Texas Prisons And The Coronavirus: What You Or A Loved One Need To Know
Carlee Sutera Student, Rutgers Law School
Barbara Rosner from Pixabay
As of June 25, 113,456 inmates in Texas have been tested for COVID-19.
7,653 inmates have tested positive, 6,625 have recovered, and there are 72 confirmed COVID related deaths.
With cases on the rise, it is important to know what state and local governments are doing to protect vulnerable populations, such as prison inmates. In prison, it's nearly impossible to stay six feet away from others. Masks are hit or miss. Here is what you need to know about Texas prisons and the Coronavirus:
Testing is an essential part of keeping people safe. In prisons where inmates are kept in close quarters, testing and isolation is the main way to keep COVID-19 form spreading.
In March the Texas Department of Criminal Justice (TDCJ) began testing inmates who had symptoms of COVID-19 and medically isolating those who tested positive. TDCJ has also claimed that prisoners who have COVID-19 infections are only taken out of their cells to shower. They do so in small groups with others who have tested positive for COVID-19.
But prisoners are telling a different story. Many says their symptoms are being ignored, and that sick or exposed inmates are being placed in cells with healthy inmates.
Inmates at Huntsville’s Wynne Unit even claim that men who have been separated from one another are still being taken to the showers together in large groups.
In mid-May the TDCJ announced that it was beginning to implement self-administered COVID-19 testing in all prisons.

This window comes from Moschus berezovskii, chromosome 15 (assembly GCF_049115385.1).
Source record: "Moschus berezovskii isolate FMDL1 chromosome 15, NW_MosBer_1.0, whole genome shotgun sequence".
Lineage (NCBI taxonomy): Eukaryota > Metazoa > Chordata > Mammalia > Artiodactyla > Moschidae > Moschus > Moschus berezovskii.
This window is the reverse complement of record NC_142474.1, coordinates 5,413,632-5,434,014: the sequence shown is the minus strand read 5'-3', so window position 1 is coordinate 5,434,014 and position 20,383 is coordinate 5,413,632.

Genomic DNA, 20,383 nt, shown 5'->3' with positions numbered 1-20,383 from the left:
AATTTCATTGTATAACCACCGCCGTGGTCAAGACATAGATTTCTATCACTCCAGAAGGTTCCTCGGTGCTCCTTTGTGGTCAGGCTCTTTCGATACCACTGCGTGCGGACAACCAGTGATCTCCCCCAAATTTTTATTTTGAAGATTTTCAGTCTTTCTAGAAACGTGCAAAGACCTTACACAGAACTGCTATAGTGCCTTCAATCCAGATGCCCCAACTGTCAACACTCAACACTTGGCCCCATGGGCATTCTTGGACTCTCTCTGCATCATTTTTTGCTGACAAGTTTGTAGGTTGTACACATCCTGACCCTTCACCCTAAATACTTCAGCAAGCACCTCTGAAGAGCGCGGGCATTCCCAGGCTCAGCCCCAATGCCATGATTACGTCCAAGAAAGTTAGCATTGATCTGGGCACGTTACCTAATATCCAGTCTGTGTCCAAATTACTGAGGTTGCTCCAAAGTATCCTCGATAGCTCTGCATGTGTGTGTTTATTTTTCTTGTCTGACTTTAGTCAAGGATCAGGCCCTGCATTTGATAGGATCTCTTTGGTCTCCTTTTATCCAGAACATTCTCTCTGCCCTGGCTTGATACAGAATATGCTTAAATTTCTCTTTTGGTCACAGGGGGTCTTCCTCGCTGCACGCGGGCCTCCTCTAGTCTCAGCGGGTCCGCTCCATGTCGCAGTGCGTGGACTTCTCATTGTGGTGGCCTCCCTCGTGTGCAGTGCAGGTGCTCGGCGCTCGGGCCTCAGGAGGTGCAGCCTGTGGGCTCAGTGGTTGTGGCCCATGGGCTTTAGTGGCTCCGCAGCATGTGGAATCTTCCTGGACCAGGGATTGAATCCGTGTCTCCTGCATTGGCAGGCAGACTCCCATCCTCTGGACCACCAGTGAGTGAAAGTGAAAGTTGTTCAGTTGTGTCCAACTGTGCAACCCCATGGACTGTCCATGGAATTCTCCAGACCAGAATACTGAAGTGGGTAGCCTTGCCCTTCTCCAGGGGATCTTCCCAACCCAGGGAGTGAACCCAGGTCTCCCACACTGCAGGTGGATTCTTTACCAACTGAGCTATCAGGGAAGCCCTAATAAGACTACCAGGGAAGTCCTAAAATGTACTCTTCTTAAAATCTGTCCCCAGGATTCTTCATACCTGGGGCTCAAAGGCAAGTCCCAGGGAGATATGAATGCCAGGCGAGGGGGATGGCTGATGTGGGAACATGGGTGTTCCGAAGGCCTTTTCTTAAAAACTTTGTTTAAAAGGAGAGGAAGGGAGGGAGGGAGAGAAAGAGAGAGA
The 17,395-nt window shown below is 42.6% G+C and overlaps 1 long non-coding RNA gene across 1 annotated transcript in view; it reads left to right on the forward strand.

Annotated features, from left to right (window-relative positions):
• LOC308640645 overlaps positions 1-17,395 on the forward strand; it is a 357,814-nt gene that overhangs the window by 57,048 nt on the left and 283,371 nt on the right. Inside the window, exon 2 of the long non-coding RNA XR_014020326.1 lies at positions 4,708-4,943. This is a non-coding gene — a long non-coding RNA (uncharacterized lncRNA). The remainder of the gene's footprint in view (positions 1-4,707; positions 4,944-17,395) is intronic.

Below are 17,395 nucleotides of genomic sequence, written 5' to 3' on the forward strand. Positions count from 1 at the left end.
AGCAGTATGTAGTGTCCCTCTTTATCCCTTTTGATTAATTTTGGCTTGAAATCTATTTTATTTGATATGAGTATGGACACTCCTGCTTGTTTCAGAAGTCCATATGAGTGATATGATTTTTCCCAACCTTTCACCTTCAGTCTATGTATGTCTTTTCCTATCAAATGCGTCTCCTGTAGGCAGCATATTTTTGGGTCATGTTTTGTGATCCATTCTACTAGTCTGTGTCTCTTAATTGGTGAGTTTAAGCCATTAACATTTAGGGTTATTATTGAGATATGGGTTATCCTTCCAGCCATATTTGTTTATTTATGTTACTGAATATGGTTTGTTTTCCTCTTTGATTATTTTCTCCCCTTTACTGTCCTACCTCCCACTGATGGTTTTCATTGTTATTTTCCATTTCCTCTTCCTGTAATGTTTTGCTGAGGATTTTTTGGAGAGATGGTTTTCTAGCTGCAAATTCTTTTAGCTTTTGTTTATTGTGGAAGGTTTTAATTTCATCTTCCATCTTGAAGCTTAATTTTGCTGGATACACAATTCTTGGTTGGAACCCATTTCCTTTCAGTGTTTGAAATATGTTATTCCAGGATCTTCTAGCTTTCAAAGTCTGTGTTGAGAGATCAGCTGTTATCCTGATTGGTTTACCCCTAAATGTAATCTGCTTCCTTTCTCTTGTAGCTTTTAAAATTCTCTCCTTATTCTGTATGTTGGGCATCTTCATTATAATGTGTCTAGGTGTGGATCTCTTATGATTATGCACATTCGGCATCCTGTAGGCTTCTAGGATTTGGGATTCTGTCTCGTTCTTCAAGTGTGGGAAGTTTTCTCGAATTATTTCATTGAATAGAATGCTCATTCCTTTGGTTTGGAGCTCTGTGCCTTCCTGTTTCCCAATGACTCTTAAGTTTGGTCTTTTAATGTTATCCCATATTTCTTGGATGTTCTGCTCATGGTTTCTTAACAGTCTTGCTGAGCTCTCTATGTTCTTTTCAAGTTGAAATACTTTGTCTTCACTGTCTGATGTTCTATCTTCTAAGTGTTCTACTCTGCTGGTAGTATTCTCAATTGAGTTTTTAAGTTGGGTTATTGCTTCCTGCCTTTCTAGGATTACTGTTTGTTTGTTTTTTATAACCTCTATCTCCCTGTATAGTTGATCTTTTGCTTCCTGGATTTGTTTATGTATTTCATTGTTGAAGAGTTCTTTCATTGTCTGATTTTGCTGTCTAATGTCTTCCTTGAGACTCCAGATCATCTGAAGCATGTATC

Every state inmate was required to watch a tutorial on how to administer the cheek swab tests.
The TDCJ said that the tests are the same FDA approved test kits being used by the United States Air Force and clinical studies suggest that they have equivalent sensitivity to nasal swabs that require a medical professional.
The goal of this mass testing to be able to identify and isolate asymptomatic inmates in order to further prevent the spread of COVID-19.
Besides testing and isolation, the TDCJ announced other policies in hopes to limit the spread of COVID-19.
These policies included limiting staff travel. The TDCJ suggested that prison staff should limit any unnecessary domestic traveling and that agency travel should be limited unless it is an absolute necessity.
Staff wishing to travel internationally must have their trip approved by their division director, and if approved, there may be a delay in their return to work after returning to the US.
The TDCJ also advises that all staff who feel ill or have a fever stay home.
If a staff member begins to feel ill at work, and they are assigned to an area where the Coronavirus has been confirmed, they will be required to complete the TDCJ COVID-19 Screening.
Based on the completion of the screening, if an employee appears to be ill, they will be sent home and will be required to submit a physician’s note stating the employee is clear of any symptoms of COVID-19 upon returning to work.
Beginning on March 13, In accordance with Governor Abbott’s declaration, the TDCJ temporarily suspended visitation at all facilities statewide.
During the pandemic, concerned family members and activists are calling for the state of Texas to reduce its prison population in order to control the spread of COVID-19.
Since the pandemic started, the prison population has dropped from 140,000 to about 133,000 due to parole releases and the current freeze on state prisons taking inmates from county jails.
Public information officer Raymond Estrada said that there were about 11,000 offenders, as of April, who had been approved for parole.
People are worried that the parole process for some inmates has been slowed due to the fact that some parole programs have been put on hold because of the pandemic.
The TDCJ has stated that it will not be rethinking the release process of inmates as the Texas Criminal Justice Coalition, a nonprofit organization focusing on lowering prison populations, has requested.
Rep. James White, R-Woodville, chairman of the House Corrections Committee has stated that some parole programming has been delayed during the pandemic, but is adamant that the process must play out according to state law.
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